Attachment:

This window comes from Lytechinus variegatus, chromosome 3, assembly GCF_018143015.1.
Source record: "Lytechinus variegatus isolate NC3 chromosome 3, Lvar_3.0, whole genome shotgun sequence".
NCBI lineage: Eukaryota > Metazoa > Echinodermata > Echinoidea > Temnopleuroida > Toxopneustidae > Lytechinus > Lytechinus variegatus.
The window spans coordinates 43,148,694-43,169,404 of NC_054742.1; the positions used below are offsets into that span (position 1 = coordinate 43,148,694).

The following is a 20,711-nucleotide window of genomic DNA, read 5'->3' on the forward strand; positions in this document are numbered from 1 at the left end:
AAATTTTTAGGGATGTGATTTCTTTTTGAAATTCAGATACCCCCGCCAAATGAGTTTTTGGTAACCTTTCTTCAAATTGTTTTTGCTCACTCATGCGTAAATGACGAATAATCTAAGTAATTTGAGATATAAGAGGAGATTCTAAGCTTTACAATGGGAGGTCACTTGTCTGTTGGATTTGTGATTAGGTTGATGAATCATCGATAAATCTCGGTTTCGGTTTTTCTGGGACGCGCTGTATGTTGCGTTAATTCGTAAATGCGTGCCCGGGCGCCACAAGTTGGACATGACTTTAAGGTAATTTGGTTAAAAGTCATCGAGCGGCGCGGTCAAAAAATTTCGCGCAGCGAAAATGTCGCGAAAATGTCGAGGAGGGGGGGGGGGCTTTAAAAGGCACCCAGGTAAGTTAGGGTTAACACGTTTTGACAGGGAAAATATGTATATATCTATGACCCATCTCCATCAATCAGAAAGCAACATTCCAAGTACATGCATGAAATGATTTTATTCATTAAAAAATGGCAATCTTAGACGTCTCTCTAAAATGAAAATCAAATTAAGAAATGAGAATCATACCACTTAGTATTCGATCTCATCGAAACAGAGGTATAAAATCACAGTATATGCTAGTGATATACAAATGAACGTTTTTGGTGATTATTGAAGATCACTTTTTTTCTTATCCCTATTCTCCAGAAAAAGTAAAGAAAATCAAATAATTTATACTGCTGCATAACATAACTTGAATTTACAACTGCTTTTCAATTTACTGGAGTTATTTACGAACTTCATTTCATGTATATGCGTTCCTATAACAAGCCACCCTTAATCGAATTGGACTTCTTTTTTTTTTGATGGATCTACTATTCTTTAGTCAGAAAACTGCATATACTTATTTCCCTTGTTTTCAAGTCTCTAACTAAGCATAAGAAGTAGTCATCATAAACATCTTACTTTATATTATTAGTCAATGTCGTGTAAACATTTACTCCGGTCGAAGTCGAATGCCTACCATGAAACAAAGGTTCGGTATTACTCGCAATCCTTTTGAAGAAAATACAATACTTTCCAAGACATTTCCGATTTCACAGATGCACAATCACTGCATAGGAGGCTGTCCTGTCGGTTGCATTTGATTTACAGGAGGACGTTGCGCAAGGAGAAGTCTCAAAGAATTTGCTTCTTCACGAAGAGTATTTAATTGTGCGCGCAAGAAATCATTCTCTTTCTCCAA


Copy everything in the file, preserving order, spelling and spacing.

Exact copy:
This window comes from Lytechinus variegatus, chromosome 3, assembly GCF_018143015.1.
Source record: "Lytechinus variegatus isolate NC3 chromosome 3, Lvar_3.0, whole genome shotgun sequence".
NCBI lineage: Eukaryota > Metazoa > Echinodermata > Echinoidea > Temnopleuroida > Toxopneustidae > Lytechinus > Lytechinus variegatus.
The window spans coordinates 43,148,694-43,169,404 of NC_054742.1; the positions used below are offsets into that span (position 1 = coordinate 43,148,694).

The following is a 20,711-nucleotide window of genomic DNA, read 5'->3' on the forward strand; positions in this document are numbered from 1 at the left end:
AAATTTTTAGGGATGTGATTTCTTTTTGAAATTCAGATACCCCCGCCAAATGAGTTTTTGGTAACCTTTCTTCAAATTGTTTTTGCTCACTCATGCGTAAATGACGAATAATCTAAGTAATTTGAGATATAAGAGGAGATTCTAAGCTTTACAATGGGAGGTCACTTGTCTGTTGGATTTGTGATTAGGTTGATGAATCATCGATAAATCTCGGTTTCGGTTTTTCTGGGACGCGCTGTATGTTGCGTTAATTCGTAAATGCGTGCCCGGGCGCCACAAGTTGGACATGACTTTAAGGTAATTTGGTTAAAAGTCATCGAGCGGCGCGGTCAAAAAATTTCGCGCAGCGAAAATGTCGCGAAAATGTCGAGGAGGGGGGGGGGGCTTTAAAAGGCACCCAGGTAAGTTAGGGTTAACACGTTTTGACAGGGAAAATATGTATATATCTATGACCCATCTCCATCAATCAGAAAGCAACATTCCAAGTACATGCATGAAATGATTTTATTCATTAAAAAATGGCAATCTTAGACGTCTCTCTAAAATGAAAATCAAATTAAGAAATGAGAATCATACCACTTAGTATTCGATCTCATCGAAACAGAGGTATAAAATCACAGTATATGCTAGTGATATACAAATGAACGTTTTTGGTGATTATTGAAGATCACTTTTTTTCTTATCCCTATTCTCCAGAAAAAGTAAAGAAAATCAAATAATTTATACTGCTGCATAACATAACTTGAATTTACAACTGCTTTTCAATTTACTGGAGTTATTTACGAACTTCATTTCATGTATATGCGTTCCTATAACAAGCCACCCTTAATCGAATTGGACTTCTTTTTTTTTTGATGGATCTACTATTCTTTAGTCAGAAAACTGCATATACTTATTTCCCTTGTTTTCAAGTCTCTAACTAAGCATAAGAAGTAGTCATCATAAACATCTTACTTTATATTATTAGTCAATGTCGTGTAAACATTTACTCCGGTCGAAGTCGAATGCCTACCATGAAACAAAGGTTCGGTATTACTCGCAATCCTTTTGAAGAAAATACAATACTTTCCAAGACATTTCCGATTTCACAGATGCACAATCACTGCATAGGAGGCTGTCCTGTCGGTTGCATTTGATTTACAGGAGGACGTTGCGCAAGGAGAAGTCTCAAAGAATTTGCTTCTTCACGAAGAGTATTTAATTGTGCGCGCAAGAAATCATTCTCTTTCTCCAA